- Give instructions to your child's school and care providers. Make sure your child's teachers and care providers know he or she has diabetes. Provide written instructions about what to do if your child has symptoms of high or low blood sugar levels.
- Do not smoke around your child. Do not let others smoke around him or her. Do not let your older child smoke. Nicotine and other chemicals in cigarettes and cigars can cause lung and heart damage. Cigarette smoke can worsen diabetes problems. Ask your child's provider for information if you or your child currently smoke and need help to quit. E-cigarettes or smokeless tobacco still contain nicotine. Talk to the provider before you or your child use these products.
- Get your child's eyes checked as directed. Your child will need an eye exam every 1 to 2 years. The provider will check for changes in your child's sight. He or she will also check for retinopathy (damage to the retina). Your child is at risk for retinopathy when puberty starts and after having type 1 diabetes 5 to 10 years.
- Bring your child in for screenings as directed. Your child will need to be screened for complications of diabetes and other conditions that may develop. Examples include kidney problems, high cholesterol, high blood pressure, blood vessel problems, eye problems, and eating disorders. Some screenings may begin right away and some may happen within the first 5 years of diagnosis. Your child will need to continue screenings through his or her lifetime. Keep your child's follow-up appointments with all providers.
- Ask about vaccines your child may need. Your child has a higher risk for serious illness if he or she gets the flu, COVID-19, or pneumonia. Ask if your child should get vaccines to prevent these or other diseases, and when to get the vaccines.
What can happen if my child's diabetes is not controlled?
Diabetes that is not controlled can damage your child's nerves and arteries. Long-term high blood sugar levels can damage his or her eyes and kidneys. Your child may develop thyroid disease. Diabetes is life-threatening if it is not controlled. Help your child control his or her blood sugar levels to lower the risk for health problems.
When should I call my child's diabetes care team provider immediately?
- Your child has a low blood sugar level and it does not improve with treatment.
- Your child's blood sugar level is above 240 mg/dL and does not come down after a dose of insulin.
- Your child has ketones in his or her urine or blood.
- Your child has a fever.
- Your child has nausea or is vomiting and cannot keep any food or liquid down.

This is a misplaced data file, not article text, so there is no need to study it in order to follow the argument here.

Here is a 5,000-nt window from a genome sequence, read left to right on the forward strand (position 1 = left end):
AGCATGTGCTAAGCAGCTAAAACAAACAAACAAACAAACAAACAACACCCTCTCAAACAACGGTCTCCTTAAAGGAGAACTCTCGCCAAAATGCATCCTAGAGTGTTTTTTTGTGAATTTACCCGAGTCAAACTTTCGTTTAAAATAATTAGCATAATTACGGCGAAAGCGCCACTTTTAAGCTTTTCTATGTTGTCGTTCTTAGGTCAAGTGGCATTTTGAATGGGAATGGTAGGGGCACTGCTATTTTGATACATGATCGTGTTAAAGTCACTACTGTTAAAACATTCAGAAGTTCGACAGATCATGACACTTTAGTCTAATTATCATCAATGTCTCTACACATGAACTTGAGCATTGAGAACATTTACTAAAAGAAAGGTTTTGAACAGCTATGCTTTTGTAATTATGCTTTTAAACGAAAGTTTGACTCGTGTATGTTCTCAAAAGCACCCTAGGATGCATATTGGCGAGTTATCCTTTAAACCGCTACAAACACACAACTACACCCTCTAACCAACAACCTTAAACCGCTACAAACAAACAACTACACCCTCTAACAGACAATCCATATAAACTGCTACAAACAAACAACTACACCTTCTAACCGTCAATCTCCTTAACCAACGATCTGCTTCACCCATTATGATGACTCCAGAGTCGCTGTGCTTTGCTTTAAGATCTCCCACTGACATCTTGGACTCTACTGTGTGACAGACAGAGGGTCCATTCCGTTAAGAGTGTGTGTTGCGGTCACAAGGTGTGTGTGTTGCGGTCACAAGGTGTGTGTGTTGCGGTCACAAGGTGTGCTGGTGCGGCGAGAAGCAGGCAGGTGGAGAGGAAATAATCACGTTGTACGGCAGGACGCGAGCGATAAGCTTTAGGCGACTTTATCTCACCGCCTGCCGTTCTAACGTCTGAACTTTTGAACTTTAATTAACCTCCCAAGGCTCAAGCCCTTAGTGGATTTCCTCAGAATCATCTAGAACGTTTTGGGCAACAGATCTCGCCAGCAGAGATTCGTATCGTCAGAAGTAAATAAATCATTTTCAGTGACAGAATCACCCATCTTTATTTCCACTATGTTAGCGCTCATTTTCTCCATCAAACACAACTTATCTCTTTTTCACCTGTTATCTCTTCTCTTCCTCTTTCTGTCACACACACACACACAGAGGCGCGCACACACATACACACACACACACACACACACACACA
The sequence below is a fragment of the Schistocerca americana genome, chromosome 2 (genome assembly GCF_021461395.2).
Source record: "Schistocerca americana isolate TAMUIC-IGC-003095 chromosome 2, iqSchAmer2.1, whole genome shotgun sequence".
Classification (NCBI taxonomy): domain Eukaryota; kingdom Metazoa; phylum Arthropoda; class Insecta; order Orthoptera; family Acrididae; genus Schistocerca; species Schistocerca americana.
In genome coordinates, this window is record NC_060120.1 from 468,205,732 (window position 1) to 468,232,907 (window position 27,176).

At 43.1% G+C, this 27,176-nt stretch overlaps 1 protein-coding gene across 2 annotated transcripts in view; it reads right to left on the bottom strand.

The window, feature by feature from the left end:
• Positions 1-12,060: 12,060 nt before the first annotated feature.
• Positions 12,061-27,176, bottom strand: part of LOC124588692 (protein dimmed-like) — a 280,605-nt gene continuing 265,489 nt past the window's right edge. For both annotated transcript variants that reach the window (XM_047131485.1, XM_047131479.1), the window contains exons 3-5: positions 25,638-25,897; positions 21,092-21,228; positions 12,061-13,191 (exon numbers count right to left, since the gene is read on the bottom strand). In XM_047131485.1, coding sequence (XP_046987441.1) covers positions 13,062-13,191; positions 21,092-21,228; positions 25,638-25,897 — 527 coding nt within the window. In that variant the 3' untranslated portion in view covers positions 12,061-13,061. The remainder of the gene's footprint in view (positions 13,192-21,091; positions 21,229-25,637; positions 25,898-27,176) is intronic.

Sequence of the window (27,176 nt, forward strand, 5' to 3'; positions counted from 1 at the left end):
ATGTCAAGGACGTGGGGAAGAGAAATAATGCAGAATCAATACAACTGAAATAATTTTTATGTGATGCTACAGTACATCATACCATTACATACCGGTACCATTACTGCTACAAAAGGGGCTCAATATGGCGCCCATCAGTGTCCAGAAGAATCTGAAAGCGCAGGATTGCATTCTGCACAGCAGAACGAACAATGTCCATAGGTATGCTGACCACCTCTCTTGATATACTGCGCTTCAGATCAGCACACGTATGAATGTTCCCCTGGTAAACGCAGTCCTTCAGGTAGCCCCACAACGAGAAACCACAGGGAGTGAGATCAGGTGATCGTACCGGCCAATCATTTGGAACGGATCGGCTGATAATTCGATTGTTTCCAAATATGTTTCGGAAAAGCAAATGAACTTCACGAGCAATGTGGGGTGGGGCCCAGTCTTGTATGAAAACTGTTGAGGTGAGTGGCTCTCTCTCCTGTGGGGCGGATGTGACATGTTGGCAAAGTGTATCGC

- Your child has symptoms of a low blood sugar level, such as trouble thinking, sweating, or a pounding heartbeat.
- Your child has blurred or double vision.
- Your child's breath has a fruity, sweet smell, or his or her breathing is deep and labored.
- Your child's heartbeat is fast and weak.
When should I call my child's doctor or care team provider?
- Your child's blood sugar levels are higher than his or her target goals.
- Your child often has low blood sugar levels.
- Your child has abdominal pain, diarrhea, or is vomiting.
- Your child has numbness in his or her arms or legs.
- Your child has warm, red patches of skin or a wound that does not heal.
- Your child gets easily irritated.
- Your child is anxious or depressed.
- You have questions or concerns about your child's condition or care.
Care AgreementYou have the right to help plan your child's care. Learn about your child's health condition and how it may be treated. Discuss treatment options with your child's healthcare providers to decide what care you want for your child. The above information is an educational aid only. It is not intended as medical advice for individual conditions or treatments. Talk to your doctor, nurse or pharmacist before following any medical regimen to see if it is safe and effective for you.
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Learn more about Type 1 Diabetes
- Diabetes Medications and Alcohol Interactions
- Diabetes Overview
- Diabetes Risk Factors & Prevention
- Diabetes Symptoms and Complications
- Diabetes Treatment
- OneTouch Blood Glucose Meters
- Top 10 Diabetes Treatments You May Have Missed
- Diabetes and your Skin
- Diabetic Hyperglycemia
- How to Draw Up Insulin
- Type 1 Diabetes in Adults: New Diagnosis
Symptoms and treatments
Medicine.com guides (external)